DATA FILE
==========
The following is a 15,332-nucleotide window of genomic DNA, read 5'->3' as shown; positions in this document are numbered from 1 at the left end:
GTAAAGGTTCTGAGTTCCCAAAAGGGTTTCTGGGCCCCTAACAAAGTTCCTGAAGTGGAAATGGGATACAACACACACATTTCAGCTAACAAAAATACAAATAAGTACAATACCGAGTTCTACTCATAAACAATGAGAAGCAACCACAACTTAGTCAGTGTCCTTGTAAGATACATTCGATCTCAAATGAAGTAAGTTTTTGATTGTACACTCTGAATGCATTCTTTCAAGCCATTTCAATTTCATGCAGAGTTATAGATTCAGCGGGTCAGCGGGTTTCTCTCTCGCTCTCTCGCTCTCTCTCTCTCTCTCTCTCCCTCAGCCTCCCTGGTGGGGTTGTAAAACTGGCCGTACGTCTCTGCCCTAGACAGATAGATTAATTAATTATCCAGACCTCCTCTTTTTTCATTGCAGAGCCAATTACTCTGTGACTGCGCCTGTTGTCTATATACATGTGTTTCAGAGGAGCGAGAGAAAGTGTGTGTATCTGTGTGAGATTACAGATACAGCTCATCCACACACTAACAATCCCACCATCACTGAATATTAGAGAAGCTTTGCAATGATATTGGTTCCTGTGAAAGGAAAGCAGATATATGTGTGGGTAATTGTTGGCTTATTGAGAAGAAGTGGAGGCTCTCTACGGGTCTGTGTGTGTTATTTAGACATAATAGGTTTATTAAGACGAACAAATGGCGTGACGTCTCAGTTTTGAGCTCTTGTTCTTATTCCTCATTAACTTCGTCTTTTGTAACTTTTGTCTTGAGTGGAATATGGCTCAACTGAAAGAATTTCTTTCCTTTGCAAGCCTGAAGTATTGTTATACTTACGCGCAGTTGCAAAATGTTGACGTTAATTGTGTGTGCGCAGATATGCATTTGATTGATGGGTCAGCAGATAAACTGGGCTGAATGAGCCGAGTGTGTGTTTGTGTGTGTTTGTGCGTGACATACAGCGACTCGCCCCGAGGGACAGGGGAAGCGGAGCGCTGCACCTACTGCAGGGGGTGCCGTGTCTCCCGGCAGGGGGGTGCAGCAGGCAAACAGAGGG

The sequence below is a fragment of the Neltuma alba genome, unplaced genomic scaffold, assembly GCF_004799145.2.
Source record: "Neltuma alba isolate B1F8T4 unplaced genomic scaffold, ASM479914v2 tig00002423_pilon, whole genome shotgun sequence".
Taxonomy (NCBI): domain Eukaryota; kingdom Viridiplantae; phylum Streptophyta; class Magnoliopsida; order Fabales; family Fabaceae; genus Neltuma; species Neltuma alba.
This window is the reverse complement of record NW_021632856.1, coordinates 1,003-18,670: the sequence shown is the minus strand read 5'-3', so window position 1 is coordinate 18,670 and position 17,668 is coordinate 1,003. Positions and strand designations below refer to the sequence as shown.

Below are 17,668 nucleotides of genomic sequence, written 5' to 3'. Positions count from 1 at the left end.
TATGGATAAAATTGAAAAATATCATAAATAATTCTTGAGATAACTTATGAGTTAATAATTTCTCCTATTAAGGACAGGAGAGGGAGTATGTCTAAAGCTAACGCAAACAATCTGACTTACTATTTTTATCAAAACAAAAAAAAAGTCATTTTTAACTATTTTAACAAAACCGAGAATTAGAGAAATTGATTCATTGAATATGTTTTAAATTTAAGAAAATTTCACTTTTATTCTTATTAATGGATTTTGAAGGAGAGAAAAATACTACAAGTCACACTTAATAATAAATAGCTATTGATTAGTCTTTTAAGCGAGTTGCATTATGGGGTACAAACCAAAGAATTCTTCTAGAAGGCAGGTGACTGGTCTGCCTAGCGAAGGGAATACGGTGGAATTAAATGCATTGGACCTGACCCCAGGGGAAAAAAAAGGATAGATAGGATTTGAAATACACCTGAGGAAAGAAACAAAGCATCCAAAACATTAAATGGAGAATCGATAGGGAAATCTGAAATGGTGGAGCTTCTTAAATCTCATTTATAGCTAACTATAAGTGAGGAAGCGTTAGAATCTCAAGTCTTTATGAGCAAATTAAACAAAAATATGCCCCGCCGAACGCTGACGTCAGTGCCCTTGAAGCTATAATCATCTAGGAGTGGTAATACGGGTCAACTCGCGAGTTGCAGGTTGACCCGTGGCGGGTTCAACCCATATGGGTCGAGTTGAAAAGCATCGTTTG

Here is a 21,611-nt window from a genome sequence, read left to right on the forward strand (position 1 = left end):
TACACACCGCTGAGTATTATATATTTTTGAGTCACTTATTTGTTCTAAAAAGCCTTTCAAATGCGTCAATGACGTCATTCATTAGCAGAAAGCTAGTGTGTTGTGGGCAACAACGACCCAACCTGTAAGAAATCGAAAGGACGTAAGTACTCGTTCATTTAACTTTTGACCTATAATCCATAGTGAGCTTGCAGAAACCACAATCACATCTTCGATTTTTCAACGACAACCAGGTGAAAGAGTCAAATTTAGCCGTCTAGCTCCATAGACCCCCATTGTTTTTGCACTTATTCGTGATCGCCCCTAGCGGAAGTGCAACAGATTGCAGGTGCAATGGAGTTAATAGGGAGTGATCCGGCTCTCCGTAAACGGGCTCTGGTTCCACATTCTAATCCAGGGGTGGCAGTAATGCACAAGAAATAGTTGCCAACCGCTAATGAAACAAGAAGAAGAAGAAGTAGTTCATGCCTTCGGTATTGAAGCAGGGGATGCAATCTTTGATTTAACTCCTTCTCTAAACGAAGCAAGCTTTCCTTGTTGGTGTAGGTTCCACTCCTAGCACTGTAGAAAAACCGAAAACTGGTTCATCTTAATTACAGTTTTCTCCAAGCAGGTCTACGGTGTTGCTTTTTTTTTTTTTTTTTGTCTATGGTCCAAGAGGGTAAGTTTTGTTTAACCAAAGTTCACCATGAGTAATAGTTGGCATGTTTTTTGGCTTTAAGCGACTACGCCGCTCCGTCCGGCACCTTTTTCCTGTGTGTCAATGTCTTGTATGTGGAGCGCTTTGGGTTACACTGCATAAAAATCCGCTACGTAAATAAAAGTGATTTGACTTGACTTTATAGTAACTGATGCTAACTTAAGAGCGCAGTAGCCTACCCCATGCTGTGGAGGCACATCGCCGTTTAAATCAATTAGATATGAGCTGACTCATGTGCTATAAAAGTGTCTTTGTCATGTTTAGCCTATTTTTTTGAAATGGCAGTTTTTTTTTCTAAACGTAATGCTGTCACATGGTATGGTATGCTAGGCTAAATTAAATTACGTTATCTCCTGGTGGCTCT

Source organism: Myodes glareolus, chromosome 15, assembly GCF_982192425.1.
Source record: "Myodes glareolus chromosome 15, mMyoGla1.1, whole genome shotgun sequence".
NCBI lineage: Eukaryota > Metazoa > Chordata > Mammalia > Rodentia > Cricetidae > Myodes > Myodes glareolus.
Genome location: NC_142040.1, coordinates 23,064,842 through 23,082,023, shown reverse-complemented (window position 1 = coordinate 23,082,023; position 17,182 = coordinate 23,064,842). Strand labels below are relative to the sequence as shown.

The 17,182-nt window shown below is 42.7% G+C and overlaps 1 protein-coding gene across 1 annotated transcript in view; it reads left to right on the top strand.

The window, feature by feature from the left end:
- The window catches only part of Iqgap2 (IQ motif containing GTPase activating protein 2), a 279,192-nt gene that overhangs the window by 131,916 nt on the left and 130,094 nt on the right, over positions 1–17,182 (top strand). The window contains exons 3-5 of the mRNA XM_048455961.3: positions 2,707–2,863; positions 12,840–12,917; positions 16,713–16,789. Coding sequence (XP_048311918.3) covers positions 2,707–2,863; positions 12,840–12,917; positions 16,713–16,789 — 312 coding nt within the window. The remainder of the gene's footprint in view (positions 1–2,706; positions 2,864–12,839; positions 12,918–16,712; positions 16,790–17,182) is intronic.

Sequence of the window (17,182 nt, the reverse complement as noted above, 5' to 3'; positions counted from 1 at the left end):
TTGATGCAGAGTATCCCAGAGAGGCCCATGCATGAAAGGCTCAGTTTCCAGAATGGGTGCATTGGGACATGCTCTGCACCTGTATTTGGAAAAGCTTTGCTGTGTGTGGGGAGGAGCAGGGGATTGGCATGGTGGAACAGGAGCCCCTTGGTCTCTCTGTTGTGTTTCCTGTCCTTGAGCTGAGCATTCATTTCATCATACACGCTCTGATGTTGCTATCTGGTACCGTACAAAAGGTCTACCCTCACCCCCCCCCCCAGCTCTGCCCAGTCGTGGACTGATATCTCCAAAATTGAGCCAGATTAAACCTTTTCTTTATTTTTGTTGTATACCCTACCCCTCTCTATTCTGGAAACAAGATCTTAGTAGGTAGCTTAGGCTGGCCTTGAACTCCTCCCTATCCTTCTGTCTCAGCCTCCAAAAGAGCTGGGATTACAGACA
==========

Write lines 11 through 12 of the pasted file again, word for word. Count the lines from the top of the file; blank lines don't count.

Source organism: Myodes glareolus, chromosome 15, assembly GCF_982192425.1.
Source record: "Myodes glareolus chromosome 15, mMyoGla1.1, whole genome shotgun sequence".